Reference > Quotations > John Bartlett, comp. > Familiar Quotations, 10th ed. > Page 961
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John Bartlett (1820–1905).  Familiar Quotations, 10th ed.  1919.
 
Page 961
 
 
Michel Eyquem, seigneur de Montaigne. (1533–1592) (continued)
 
9278
    Nothing is so firmly believed as what we least know.
          Book i. Chap. xxxi. Of Divine Ordinances.
9279
    A wise man never loses anything, if he has himself.
          Book i. Chap. xxxviii. Of Solitude.
9280
    Even opinion is of force enough to make itself to be espoused at the expense of life.
          Book i. Chap. xl. Of Good and Evil.
9281
    Plato says, “’T is to no purpose for a sober man to knock at the door of the Muses;” and Aristotle says “that no excellent soul is exempt from a mixture of folly.” 1
          Book ii. Chap. ii. Of Drunkenness.
9282
    For a desperate disease a desperate cure. 2
          Book ii. Chap. iii. The Custom of the Isle of Cea.
9283
    And not to serve for a table-talk. 3
          Book ii. Chap. iii. The Custom of the Isle of Cea.
9284
    To which we may add this other Aristotelian consideration, that he who confers a benefit on any one loves him better than he is beloved by him again. 4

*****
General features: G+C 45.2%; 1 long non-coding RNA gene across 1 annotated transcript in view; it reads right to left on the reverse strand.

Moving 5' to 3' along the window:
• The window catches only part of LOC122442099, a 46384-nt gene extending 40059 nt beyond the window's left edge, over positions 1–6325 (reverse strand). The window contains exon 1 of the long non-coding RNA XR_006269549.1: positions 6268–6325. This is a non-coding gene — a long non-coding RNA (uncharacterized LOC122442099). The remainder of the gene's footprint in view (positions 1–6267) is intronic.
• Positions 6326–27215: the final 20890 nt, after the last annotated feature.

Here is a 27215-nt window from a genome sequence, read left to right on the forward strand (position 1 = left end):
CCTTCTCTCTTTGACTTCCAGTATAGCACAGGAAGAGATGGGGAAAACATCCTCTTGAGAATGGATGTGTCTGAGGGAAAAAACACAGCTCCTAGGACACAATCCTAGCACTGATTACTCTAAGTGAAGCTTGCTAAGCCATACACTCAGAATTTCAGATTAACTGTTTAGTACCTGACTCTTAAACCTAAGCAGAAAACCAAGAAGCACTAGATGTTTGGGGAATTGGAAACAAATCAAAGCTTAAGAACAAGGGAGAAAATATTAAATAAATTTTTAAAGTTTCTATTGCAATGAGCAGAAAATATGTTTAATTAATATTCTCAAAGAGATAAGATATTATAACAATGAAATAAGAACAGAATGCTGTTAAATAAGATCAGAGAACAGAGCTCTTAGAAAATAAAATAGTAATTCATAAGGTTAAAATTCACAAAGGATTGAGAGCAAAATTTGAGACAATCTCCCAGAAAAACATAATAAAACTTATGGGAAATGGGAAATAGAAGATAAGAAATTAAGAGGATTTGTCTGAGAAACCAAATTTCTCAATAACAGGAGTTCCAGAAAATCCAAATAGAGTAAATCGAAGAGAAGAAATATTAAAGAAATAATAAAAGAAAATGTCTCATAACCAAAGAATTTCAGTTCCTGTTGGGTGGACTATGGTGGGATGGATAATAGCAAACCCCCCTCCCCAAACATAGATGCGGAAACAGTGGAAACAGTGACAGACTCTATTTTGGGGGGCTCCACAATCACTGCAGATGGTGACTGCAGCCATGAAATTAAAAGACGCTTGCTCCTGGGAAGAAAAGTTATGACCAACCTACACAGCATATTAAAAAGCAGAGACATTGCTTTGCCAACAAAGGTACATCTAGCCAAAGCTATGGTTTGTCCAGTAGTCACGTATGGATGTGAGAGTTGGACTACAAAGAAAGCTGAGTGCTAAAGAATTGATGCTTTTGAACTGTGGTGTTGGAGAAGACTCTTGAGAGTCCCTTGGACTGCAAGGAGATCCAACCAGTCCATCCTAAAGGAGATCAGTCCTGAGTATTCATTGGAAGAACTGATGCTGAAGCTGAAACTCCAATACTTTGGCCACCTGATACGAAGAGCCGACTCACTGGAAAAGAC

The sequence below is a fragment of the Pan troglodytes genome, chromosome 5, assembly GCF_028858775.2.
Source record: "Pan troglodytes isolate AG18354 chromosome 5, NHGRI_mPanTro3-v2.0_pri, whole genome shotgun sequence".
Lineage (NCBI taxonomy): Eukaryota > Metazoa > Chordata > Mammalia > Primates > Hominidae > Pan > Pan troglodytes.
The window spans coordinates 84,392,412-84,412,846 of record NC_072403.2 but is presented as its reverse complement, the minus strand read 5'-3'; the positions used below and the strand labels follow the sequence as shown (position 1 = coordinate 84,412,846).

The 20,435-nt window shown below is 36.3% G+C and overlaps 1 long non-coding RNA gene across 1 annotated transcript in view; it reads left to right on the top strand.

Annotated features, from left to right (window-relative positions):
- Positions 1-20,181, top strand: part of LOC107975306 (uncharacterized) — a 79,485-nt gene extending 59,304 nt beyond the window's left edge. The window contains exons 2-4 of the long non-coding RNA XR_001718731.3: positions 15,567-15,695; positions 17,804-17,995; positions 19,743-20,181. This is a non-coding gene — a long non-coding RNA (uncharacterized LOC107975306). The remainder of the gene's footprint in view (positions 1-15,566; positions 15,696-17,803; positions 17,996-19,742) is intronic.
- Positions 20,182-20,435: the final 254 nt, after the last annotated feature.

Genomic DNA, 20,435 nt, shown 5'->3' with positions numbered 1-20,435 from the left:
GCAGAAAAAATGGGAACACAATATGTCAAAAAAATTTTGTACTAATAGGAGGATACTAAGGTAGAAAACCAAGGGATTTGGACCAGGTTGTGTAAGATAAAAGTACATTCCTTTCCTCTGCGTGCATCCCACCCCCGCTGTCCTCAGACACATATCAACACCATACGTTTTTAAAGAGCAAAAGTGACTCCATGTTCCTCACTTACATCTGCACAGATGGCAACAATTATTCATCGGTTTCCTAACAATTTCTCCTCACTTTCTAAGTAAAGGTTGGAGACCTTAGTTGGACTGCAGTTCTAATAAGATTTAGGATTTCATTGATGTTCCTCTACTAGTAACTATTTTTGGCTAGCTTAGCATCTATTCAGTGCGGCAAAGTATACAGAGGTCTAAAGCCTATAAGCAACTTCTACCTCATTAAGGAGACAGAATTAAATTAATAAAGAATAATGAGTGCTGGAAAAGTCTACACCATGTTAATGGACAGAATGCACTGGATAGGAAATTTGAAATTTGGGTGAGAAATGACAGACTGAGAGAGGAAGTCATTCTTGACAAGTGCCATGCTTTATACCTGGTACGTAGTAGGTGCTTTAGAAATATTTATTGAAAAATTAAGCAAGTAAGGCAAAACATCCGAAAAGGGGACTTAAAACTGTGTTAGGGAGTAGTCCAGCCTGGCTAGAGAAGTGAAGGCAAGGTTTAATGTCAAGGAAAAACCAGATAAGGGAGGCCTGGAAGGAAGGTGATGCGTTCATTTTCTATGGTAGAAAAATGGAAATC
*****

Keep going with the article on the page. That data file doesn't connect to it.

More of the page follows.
Book ii. Chap. viii. Of the Affections of Fathers.
9285
    The middle sort of historians (of which the most part are) spoil all; they will chew our meat for us.
          Book ii. Chap. x. Of Books.
9286
    The only good histories are those that have been written by the persons themselves who commanded in the affairs whereof they write.
          Book ii. Chap. x. Of Books.
9287
    She [virtue] requires a rough and stormy passage; she will have either outward difficulties to wrestle with, 5 … or internal difficulties.
          Book ii. Chap. xi. Of Cruelty.
9288
    There is, nevertheless, a certain respect and a general duty of humanity that ties us, not only to beasts that have life and sense, but even to trees and plants.
          Book ii. Chap. xi. Of Cruelty.
 
Note 1.
See Dryden, Quotation 5. [back]
Note 2.
See Shakespeare, Hamlet, Quotation 179. [back]
Note 3.
See Shakespeare, The Merchant of Venice Quotation 62. [back]
Note 4.
Aristotle: Ethics, ix. 7. [back]
Note 5.
See Milton, Quotation 363. [back]
 

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